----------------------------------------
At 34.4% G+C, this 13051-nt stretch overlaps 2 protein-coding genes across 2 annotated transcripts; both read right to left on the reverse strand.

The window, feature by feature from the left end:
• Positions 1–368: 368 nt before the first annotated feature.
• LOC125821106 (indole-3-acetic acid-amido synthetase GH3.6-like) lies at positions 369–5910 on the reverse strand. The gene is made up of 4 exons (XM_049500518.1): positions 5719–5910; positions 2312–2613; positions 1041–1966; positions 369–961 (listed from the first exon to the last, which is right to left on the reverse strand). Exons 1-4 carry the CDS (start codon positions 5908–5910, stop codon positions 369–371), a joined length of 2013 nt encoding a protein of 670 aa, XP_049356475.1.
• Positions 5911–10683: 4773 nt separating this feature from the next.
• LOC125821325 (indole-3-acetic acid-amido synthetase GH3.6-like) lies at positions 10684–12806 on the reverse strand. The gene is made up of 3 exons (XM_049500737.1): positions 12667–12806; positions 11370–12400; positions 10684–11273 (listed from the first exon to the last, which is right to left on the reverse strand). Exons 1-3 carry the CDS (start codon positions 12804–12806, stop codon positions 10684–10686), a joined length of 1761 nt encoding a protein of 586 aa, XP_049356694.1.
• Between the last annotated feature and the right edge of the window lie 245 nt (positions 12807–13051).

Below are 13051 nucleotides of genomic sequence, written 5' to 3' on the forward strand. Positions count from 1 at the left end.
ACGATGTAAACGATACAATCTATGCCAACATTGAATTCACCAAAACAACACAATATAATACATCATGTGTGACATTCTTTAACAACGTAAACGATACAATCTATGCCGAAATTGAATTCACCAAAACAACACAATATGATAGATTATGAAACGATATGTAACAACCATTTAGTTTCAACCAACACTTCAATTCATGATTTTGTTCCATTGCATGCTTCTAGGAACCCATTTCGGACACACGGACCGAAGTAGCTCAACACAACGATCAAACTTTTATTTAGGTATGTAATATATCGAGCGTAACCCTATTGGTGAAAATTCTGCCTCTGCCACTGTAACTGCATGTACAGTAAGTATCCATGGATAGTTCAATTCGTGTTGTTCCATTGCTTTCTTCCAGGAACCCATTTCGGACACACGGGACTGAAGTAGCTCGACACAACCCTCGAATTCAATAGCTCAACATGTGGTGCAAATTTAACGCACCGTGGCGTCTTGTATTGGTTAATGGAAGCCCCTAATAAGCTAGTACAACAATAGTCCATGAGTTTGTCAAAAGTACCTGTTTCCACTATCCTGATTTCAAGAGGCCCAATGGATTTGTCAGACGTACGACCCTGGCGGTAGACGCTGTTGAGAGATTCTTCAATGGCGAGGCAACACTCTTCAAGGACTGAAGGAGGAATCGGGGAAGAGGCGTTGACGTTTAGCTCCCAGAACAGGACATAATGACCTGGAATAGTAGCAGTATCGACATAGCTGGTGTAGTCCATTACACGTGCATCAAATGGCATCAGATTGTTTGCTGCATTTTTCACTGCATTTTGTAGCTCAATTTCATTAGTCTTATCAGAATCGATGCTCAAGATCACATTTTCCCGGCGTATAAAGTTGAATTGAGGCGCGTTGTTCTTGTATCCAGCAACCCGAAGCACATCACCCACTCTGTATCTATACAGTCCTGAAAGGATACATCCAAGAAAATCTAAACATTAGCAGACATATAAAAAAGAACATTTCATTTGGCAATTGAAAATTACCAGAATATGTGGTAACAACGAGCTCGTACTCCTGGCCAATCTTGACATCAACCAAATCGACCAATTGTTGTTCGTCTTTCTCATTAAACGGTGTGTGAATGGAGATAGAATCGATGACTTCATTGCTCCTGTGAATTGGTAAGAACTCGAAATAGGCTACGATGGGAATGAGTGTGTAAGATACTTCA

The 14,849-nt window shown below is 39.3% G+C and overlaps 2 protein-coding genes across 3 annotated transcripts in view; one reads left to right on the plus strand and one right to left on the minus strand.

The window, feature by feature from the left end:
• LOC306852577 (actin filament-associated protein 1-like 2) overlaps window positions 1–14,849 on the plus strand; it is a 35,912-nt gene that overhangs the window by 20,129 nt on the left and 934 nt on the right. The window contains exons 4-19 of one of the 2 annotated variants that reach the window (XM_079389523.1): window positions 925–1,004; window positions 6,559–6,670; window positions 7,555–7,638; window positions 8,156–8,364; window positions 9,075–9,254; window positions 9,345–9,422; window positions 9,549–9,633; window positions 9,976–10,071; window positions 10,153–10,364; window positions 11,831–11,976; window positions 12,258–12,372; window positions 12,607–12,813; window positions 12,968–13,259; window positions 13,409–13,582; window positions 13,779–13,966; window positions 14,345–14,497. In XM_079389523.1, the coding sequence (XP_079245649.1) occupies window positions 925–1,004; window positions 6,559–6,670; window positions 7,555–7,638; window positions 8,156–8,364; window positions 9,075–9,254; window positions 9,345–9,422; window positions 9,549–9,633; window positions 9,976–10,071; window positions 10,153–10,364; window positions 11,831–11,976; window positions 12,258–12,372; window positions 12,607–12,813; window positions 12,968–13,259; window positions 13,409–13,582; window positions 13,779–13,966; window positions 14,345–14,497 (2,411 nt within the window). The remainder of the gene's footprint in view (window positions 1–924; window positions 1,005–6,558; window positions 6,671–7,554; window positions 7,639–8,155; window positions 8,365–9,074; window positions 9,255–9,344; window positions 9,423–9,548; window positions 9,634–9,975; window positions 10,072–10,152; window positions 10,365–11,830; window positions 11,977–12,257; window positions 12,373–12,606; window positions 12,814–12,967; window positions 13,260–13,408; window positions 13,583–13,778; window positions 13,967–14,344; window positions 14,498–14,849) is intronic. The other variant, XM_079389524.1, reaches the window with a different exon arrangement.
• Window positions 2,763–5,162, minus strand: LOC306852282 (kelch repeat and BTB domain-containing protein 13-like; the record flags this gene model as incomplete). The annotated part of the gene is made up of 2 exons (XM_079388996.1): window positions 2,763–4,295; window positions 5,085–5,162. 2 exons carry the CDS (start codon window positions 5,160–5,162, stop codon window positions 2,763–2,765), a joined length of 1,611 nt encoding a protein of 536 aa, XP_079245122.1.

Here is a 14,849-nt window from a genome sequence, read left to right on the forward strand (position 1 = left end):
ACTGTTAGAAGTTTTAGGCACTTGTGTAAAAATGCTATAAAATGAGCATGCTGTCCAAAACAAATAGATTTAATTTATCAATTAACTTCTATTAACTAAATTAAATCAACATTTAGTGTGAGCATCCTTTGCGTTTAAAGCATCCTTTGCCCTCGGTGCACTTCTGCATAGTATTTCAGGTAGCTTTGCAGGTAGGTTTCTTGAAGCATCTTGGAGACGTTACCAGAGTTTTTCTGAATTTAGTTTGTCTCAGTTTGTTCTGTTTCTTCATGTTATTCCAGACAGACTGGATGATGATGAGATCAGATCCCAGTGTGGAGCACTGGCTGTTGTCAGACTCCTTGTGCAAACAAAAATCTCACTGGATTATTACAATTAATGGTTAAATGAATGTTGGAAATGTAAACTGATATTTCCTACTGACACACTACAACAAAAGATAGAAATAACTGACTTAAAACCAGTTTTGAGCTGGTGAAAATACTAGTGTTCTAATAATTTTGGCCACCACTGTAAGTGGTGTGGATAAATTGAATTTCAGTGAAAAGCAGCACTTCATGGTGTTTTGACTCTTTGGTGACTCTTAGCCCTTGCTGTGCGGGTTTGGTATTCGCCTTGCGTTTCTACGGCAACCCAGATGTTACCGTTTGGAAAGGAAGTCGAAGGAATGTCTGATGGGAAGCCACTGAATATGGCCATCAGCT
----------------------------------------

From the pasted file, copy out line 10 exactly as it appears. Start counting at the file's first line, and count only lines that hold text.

The 14,849-nt window shown below is 39.3% G+C and overlaps 2 protein-coding genes across 3 annotated transcripts in view; one reads left to right on the plus strand and one right to left on the minus strand.